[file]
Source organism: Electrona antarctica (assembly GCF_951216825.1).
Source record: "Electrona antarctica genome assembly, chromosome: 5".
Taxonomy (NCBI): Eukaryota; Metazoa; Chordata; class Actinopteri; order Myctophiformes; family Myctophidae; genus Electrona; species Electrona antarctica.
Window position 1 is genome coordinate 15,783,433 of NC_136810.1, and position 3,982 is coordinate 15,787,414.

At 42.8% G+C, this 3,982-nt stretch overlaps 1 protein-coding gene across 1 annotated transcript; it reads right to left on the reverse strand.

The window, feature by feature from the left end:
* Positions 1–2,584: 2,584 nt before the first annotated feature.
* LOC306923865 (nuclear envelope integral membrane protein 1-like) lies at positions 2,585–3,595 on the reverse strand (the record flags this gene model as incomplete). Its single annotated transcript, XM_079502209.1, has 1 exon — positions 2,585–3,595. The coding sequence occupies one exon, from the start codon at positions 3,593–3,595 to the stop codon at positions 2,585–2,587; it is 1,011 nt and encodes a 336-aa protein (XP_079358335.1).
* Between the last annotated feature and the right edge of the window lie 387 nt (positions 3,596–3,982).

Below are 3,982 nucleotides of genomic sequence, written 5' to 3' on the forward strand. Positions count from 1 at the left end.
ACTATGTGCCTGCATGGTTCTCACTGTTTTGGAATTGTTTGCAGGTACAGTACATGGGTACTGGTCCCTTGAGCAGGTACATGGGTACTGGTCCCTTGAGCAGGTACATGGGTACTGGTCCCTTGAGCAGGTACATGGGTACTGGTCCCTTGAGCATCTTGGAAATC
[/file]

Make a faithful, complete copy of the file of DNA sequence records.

Source organism: Electrona antarctica (assembly GCF_951216825.1).
Source record: "Electrona antarctica genome assembly, chromosome: 5".
Taxonomy (NCBI): Eukaryota; Metazoa; Chordata; class Actinopteri; order Myctophiformes; family Myctophidae; genus Electrona; species Electrona antarctica.
Window position 1 is genome coordinate 15,783,433 of NC_136810.1, and position 3,982 is coordinate 15,787,414.

At 42.8% G+C, this 3,982-nt stretch overlaps 1 protein-coding gene across 1 annotated transcript; it reads right to left on the reverse strand.

The window, feature by feature from the left end:
* Positions 1–2,584: 2,584 nt before the first annotated feature.
* LOC306923865 (nuclear envelope integral membrane protein 1-like) lies at positions 2,585–3,595 on the reverse strand (the record flags this gene model as incomplete). Its single annotated transcript, XM_079502209.1, has 1 exon — positions 2,585–3,595. The coding sequence occupies one exon, from the start codon at positions 3,593–3,595 to the stop codon at positions 2,585–2,587; it is 1,011 nt and encodes a 336-aa protein (XP_079358335.1).
* Between the last annotated feature and the right edge of the window lie 387 nt (positions 3,596–3,982).

Below are 3,982 nucleotides of genomic sequence, written 5' to 3' on the forward strand. Positions count from 1 at the left end.
ACTATGTGCCTGCATGGTTCTCACTGTTTTGGAATTGTTTGCAGGTACAGTACATGGGTACTGGTCCCTTGAGCAGGTACATGGGTACTGGTCCCTTGAGCAGGTACATGGGTACTGGTCCCTTGAGCAGGTACATGGGTACTGGTCCCTTGAGCATCTTGGAAATC